A police search for an armed robber believed hiding near the C&O Canal in Georgetown was disrupted by something on the order of a large rat, which chased one officer part way up a tree.

The officer drew his gun and fired vainly at the critter, which he says was a rat (although the city's rat expert thinks it was an irate opossum.) When the smoke cleared, both human and nonhuman suspects had escaped.

According to police officials, the incident began when undercover officers saw three gunmen hold up a couple on Potomac Street near N Street NW about 10 p.m. Wednesday. The officers chased the suspects toward the canal, catching two of them and recovering a gun.

Officer Mike Gallahan, a 12-year veteran, said he joined the search for the third suspect in a dark, overgrown, trash-filled area near the canal between 33rd and 34th streets NW.

"I was climbing through the rubble, and stepped over some tree roots and into the den of some animal," said Gallahan. "Whatever it was jumped up and grabbed my pant leg. I screamed for the other guys and tried to kick it off my leg.

"I kicked it loose and tried to climb the tree but there weren't any branches down low. And the thing, I think it was a rat, it was the size of a small cat, came up the tree after me. I wasn't very far up the tree and it grabbed my foot. I kicked it but it wouldn't let go."

Gallahan, who said he knows about the danger of rabid animals, said he did not want to get bitten. "I fired two quick rounds at it and it still hung on. I started to fall from the tree and I fired one more shot and it let go and went back into its hole."

Gallahan said he ran from the area, tumbled off a retaining wall and fell 20 feet to the towpath below.

"I didn't get hurt. I was too scared to get hurt," said Gallahan, whose superiors call him a good officer who is not easily intimidated.

Officer Bob Rau and his K-9 dog King were also in on the search. "It was darker than hell back in there," he said. "All of a sudden, I hear 'pow, pow, pow' and I start running with King toward the sound. I figured we got the guy. Then Gallahan gets on the radio and says he had fired the shots, but not at the suspect. He said, 'I shot a rat.' "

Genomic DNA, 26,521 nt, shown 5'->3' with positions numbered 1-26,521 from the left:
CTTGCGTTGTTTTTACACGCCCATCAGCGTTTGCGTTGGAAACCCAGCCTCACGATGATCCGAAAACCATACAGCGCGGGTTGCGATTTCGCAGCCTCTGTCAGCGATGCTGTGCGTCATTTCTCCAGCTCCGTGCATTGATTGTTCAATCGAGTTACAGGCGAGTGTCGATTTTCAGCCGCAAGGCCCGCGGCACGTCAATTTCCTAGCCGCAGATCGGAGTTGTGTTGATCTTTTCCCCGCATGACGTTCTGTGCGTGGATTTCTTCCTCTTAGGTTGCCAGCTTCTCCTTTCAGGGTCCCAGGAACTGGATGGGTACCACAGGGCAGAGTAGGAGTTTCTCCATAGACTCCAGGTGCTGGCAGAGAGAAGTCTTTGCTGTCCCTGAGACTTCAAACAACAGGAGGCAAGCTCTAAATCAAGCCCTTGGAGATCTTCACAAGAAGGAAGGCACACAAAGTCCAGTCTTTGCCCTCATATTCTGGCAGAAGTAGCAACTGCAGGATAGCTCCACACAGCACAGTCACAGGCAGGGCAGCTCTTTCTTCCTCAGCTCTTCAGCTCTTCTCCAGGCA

"I had no choice but use my gun," Gallahan said. "I was afraid of getting bit. We don't carry night sticks or Mace. For us plainclothes officers it is either hand-to-hand combat or using the service revolver."

James E. Murphy, the city's rat control expert, said there aren't that many rats in Georgetown and they are seldom aggressive. "I suspect that the officer encountered a opossum," he said. D.C. Police Officer Treed by Animal Was It a Rat or an Opossum? By Linda Wheeler Washington Post Staff Writer

A police search for an armed robber believed hiding near the C&O Canal in Georgetown was disrupted by something on the order of a large rat, which chased one officer part way up a tree.

The officer drew his gun and fired vainly at the critter, which he says was a rat (although the city's rat expert thinks it was an irate opossum.) When the smoke cleared, both human and nonhuman suspects had escaped.

According to police officials, the incident began when undercover officers saw three gunmen hold up a couple on Potomac Street near N Street NW about 10 p.m. Wednesday. The officers chased the suspects toward the canal, catching two of them and recovering a gun.

Officer Mike Gallahan, a 12-year veteran, said he joined the search for the third suspect in a dark, overgrown, trash-filled area near the canal between 33rd and 34th streets NW.

"I was climbing through the rubble, and stepped over some tree roots and into the den of some animal," said Gallahan. "Whatever it was jumped up and grabbed my pant leg. I screamed for the other guys and tried to kick it off my leg.

"I kicked it loose and tried to climb the tree but there weren't any branches down low. And the thing, I think it was a rat, it was the size of a small cat, came up the tree after me. I wasn't very far up the tree and it grabbed my foot. I kicked it but it wouldn't let go."

Gallahan, who said he knows about the danger of rabid animals, said he did not want to get bitten. "I fired two quick rounds at it and it still hung on. I started to fall from the tree and I fired one more shot and it let go and went back into its hole."

Gallahan said he ran from the area, tumbled off a retaining wall and fell 20 feet to the towpath below.

"I didn't get hurt. I was too scared to get hurt," said Gallahan, whose superiors call him a good officer who is not easily intimidated.

Officer Bob Rau and his K-9 dog King were also in on the search. "It was darker than hell back in there," he said. "All of a sudden, I hear 'pow, pow, pow' and I start running with King toward the sound. I figured we got the guy. Then Gallahan gets on the radio and says he had fired the shots, but not at the suspect. He said, 'I shot a rat.' "

"I had no choice but use my gun," Gallahan said. "I was afraid of getting bit. We don't carry night sticks or Mace. For us plainclothes officers it is either hand-to-hand combat or using the service revolver."

James E. Murphy, the city's rat control expert, said there aren't that many rats in Georgetown and they are seldom aggressive. "I suspect that the officer encountered a opossum," he said.